05 Jan Will This Location Work for Film or Video?
When commissioning a video or film project, often clients will offer up a space in their office or suggest a location due to the aesthetics, but will this location work for filming?
The first thing you need to consider is the size of the space or location. Even small productions need a large space. Typically for a sit down interview a good rule of thumb is at least 20 feet by 20 feet (7M x 7M). However, with the COVID-19 pandemic, you not only have to consider if there is enough space for the production, but also is there enough space for the crew and talent to maintain social distancing. There is no hard and fast rule for this, instead it is best to find out the dimensions of the space and send them to the production company or producer. They can figure out between the space itself and the amount of people (including the client’s team) what the proper amount of space would be.
Second, is the space blank or dressed? This is simply asking if the location offered already has furniture or is it a large open space. If the space is empty or ‘blank’, this allows the production team to create a look from scratch. This can be a great benefit, but also requires props, additional personnel and more time up-front. If the location already has furniture or is a location where the look is already set (ex. Construction site, store, etc.), let your production team know what can be moved around and what cannot be moved, this will help them determine if that location will work for filming.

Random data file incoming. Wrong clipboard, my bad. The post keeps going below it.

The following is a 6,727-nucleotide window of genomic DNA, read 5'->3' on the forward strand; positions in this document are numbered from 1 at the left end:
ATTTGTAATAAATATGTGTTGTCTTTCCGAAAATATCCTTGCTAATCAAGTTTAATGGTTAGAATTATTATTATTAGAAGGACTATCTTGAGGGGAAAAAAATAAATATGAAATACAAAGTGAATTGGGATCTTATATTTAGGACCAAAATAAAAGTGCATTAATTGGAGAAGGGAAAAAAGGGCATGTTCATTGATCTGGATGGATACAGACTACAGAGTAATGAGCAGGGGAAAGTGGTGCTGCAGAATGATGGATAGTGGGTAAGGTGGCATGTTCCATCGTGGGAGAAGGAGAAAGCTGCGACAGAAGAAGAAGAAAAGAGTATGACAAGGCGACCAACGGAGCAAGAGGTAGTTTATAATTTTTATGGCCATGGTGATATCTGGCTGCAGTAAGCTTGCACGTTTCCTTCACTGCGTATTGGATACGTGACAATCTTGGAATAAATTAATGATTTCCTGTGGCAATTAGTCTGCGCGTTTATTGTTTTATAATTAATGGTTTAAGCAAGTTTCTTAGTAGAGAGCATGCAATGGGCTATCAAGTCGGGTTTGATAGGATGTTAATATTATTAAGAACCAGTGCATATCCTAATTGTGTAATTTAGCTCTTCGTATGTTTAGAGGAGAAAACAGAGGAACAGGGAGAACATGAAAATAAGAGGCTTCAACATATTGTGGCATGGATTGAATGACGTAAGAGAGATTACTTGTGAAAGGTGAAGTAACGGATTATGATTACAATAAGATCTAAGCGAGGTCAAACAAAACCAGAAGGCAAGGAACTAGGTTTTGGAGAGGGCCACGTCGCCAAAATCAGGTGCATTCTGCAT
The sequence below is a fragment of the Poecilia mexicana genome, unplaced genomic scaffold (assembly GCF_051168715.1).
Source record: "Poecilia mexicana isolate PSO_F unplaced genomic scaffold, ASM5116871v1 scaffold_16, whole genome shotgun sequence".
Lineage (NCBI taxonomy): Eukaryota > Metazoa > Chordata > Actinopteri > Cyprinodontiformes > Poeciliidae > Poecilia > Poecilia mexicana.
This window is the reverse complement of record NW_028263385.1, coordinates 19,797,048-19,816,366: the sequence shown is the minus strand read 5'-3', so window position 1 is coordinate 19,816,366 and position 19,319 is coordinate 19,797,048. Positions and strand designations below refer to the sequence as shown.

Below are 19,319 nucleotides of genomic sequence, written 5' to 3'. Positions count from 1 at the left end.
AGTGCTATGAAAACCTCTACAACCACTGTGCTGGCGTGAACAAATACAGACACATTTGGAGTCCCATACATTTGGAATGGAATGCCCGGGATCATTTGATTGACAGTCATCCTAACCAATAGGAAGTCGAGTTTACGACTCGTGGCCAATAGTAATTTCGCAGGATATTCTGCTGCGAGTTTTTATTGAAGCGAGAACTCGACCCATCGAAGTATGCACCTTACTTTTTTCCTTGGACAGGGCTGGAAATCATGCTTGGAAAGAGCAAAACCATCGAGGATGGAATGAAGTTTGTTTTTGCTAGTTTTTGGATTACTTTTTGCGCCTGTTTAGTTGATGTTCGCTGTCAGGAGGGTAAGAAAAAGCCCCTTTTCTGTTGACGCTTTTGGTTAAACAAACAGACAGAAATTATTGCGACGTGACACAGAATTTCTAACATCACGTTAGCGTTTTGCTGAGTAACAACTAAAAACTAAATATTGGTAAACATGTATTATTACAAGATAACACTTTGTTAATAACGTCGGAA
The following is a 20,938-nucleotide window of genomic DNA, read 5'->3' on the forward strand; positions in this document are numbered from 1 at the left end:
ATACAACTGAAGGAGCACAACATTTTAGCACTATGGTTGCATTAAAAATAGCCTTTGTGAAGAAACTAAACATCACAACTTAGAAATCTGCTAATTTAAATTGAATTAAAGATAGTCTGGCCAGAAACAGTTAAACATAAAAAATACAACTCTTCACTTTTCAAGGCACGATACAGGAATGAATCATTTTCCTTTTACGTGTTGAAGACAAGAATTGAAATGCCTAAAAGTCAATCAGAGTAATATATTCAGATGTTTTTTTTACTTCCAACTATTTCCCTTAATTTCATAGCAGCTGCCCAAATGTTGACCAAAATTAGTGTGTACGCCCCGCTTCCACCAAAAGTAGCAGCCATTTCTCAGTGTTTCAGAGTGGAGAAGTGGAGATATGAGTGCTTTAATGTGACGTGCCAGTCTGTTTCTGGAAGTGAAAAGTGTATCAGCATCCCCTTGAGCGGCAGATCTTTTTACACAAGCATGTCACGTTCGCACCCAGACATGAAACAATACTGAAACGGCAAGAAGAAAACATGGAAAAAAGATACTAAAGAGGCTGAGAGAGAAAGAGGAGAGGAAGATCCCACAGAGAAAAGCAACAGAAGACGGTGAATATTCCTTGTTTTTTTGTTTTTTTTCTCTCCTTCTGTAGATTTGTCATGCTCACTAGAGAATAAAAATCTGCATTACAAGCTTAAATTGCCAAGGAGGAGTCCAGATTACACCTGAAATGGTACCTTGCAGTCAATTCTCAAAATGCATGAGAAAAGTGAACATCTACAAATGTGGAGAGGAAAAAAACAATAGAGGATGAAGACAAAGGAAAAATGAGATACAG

Third, does the location have controlled sound? This means, can you hear traffic, other people, construction? If you stand in the location and can hear other things, it is very likely that those sounds you hear will become detrimental and interrupt your production day if sound is needed. Even if you are leaning towards renting a studio space, it’s important to find out if it is soundproof or not.
Fourth, does the location have parking? And if so, how much and how far away is it? Is there a designated loading zone? Production gear is heavy and the farther away the production team has to park, the farther the gear has to move which means the more time that will be taken up from the production day to load in and load out.
While it is not the client’s responsibility to offer up a location, if you do prefer to use a space you already have access to, it’s important to assess the feasibility of that location and review this checklist and ask ‘will this location work for filming?’
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